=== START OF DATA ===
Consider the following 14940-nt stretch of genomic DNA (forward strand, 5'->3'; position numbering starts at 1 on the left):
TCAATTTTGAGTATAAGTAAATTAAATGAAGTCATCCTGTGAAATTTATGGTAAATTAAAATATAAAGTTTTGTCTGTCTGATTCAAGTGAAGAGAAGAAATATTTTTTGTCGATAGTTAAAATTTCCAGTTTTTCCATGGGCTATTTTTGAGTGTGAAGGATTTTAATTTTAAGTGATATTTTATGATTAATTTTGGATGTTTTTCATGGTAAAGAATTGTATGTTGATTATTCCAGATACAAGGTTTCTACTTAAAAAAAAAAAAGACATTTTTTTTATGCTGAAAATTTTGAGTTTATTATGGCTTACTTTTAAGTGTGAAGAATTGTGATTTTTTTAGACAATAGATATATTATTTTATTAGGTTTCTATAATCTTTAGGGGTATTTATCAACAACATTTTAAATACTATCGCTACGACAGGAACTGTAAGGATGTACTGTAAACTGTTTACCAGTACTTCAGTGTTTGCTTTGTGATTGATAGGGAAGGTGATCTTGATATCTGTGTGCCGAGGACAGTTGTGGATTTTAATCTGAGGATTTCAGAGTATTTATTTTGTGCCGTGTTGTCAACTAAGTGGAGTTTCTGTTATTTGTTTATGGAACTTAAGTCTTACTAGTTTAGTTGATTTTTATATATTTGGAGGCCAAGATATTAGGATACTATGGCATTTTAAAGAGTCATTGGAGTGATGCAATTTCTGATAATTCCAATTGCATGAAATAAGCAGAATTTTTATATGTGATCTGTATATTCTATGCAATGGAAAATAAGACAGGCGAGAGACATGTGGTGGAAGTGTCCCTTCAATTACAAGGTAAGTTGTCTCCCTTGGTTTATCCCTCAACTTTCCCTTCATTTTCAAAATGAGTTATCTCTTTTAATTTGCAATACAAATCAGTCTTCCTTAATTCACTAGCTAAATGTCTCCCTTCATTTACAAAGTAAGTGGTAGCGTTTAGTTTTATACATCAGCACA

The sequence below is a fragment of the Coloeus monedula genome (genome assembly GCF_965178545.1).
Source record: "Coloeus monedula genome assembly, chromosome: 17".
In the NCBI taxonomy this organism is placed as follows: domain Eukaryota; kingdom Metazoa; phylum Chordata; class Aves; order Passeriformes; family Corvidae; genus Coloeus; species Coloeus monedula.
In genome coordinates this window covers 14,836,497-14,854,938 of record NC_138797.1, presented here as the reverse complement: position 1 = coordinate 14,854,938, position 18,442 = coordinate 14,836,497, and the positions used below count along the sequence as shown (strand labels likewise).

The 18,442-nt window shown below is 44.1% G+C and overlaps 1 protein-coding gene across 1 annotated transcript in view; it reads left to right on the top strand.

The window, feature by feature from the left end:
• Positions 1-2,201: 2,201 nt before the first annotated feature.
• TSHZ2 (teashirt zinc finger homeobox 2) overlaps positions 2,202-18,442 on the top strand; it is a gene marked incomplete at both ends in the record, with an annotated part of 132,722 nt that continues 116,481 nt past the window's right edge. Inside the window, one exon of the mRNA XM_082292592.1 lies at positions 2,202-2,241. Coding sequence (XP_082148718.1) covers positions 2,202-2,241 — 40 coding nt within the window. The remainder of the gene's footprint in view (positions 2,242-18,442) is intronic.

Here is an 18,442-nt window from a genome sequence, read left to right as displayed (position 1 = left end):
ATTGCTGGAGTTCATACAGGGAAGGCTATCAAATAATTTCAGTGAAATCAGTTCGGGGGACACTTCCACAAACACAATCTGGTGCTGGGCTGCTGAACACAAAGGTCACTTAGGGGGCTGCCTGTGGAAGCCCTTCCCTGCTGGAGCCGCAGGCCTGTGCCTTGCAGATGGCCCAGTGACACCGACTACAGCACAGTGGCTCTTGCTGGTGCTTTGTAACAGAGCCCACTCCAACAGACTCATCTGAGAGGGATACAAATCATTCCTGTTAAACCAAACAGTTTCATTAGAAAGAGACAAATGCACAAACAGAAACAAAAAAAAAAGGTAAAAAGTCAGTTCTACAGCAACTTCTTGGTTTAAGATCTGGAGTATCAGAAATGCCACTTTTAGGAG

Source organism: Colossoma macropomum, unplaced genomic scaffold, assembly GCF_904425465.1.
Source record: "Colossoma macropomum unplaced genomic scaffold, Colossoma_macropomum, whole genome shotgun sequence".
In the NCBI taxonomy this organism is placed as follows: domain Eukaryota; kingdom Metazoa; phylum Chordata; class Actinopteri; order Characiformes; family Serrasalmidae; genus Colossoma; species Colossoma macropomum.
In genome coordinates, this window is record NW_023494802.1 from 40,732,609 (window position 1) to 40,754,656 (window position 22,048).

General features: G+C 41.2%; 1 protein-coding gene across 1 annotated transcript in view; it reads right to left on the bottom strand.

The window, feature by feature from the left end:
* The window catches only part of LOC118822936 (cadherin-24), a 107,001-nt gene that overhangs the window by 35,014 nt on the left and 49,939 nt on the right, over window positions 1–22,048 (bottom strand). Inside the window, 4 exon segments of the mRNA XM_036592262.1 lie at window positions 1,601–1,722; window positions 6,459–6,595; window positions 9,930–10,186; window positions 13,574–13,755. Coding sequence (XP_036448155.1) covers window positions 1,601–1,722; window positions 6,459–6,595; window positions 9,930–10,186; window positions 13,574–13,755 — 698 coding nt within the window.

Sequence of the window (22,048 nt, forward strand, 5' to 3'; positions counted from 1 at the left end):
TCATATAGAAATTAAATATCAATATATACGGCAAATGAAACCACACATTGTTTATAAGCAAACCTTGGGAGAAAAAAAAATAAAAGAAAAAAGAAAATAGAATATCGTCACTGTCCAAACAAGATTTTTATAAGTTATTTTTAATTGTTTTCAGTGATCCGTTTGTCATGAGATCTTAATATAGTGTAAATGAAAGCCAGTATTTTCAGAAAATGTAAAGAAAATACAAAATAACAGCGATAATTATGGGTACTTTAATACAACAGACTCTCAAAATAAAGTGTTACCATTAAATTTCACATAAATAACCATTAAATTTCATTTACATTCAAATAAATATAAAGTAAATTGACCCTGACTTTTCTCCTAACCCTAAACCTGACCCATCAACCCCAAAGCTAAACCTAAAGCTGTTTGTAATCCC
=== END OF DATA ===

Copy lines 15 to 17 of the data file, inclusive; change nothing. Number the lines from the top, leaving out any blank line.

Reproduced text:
In the NCBI taxonomy this organism is placed as follows: domain Eukaryota; kingdom Metazoa; phylum Chordata; class Actinopteri; order Characiformes; family Serrasalmidae; genus Colossoma; species Colossoma macropomum.
In genome coordinates, this window is record NW_023494802.1 from 40,732,609 (window position 1) to 40,754,656 (window position 22,048).

General features: G+C 41.2%; 1 protein-coding gene across 1 annotated transcript in view; it reads right to left on the bottom strand.